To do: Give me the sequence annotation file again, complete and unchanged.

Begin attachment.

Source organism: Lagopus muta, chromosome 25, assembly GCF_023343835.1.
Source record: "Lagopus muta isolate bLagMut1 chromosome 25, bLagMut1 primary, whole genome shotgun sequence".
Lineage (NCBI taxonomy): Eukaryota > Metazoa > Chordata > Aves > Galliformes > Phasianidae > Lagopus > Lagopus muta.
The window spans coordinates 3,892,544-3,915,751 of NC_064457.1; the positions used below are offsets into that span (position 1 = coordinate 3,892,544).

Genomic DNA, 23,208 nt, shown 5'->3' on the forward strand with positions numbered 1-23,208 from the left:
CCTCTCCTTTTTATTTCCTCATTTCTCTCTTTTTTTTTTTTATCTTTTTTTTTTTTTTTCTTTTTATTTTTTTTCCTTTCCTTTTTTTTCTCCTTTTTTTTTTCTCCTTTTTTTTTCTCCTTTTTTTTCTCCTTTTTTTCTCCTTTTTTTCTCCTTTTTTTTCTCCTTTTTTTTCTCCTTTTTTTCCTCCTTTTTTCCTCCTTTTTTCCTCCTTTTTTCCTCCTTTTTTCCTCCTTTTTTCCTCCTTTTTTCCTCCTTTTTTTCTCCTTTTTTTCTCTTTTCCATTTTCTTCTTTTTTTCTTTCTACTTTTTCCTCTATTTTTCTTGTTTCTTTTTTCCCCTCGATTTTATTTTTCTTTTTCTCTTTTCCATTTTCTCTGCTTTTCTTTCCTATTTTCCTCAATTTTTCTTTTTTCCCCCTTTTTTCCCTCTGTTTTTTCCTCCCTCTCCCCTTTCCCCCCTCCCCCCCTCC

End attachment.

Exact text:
Source organism: Lagopus muta, chromosome 25, assembly GCF_023343835.1.
Source record: "Lagopus muta isolate bLagMut1 chromosome 25, bLagMut1 primary, whole genome shotgun sequence".
Lineage (NCBI taxonomy): Eukaryota > Metazoa > Chordata > Aves > Galliformes > Phasianidae > Lagopus > Lagopus muta.
The window spans coordinates 3,892,544-3,915,751 of NC_064457.1; the positions used below are offsets into that span (position 1 = coordinate 3,892,544).

Genomic DNA, 23,208 nt, shown 5'->3' on the forward strand with positions numbered 1-23,208 from the left:
CCTCTCCTTTTTATTTCCTCATTTCTCTCTTTTTTTTTTTTATCTTTTTTTTTTTTTTTCTTTTTATTTTTTTTCCTTTCCTTTTTTTTCTCCTTTTTTTTTTCTCCTTTTTTTTTCTCCTTTTTTTTCTCCTTTTTTTCTCCTTTTTTTCTCCTTTTTTTTCTCCTTTTTTTTCTCCTTTTTTTCCTCCTTTTTTCCTCCTTTTTTCCTCCTTTTTTCCTCCTTTTTTCCTCCTTTTTTCCTCCTTTTTTCCTCCTTTTTTTCTCCTTTTTTTCTCTTTTCCATTTTCTTCTTTTTTTCTTTCTACTTTTTCCTCTATTTTTCTTGTTTCTTTTTTCCCCTCGATTTTATTTTTCTTTTTCTCTTTTCCATTTTCTCTGCTTTTCTTTCCTATTTTCCTCAATTTTTCTTTTTTCCCCCTTTTTTCCCTCTGTTTTTTCCTCCCTCTCCCCTTTCCCCCCTCCCCCCCTCC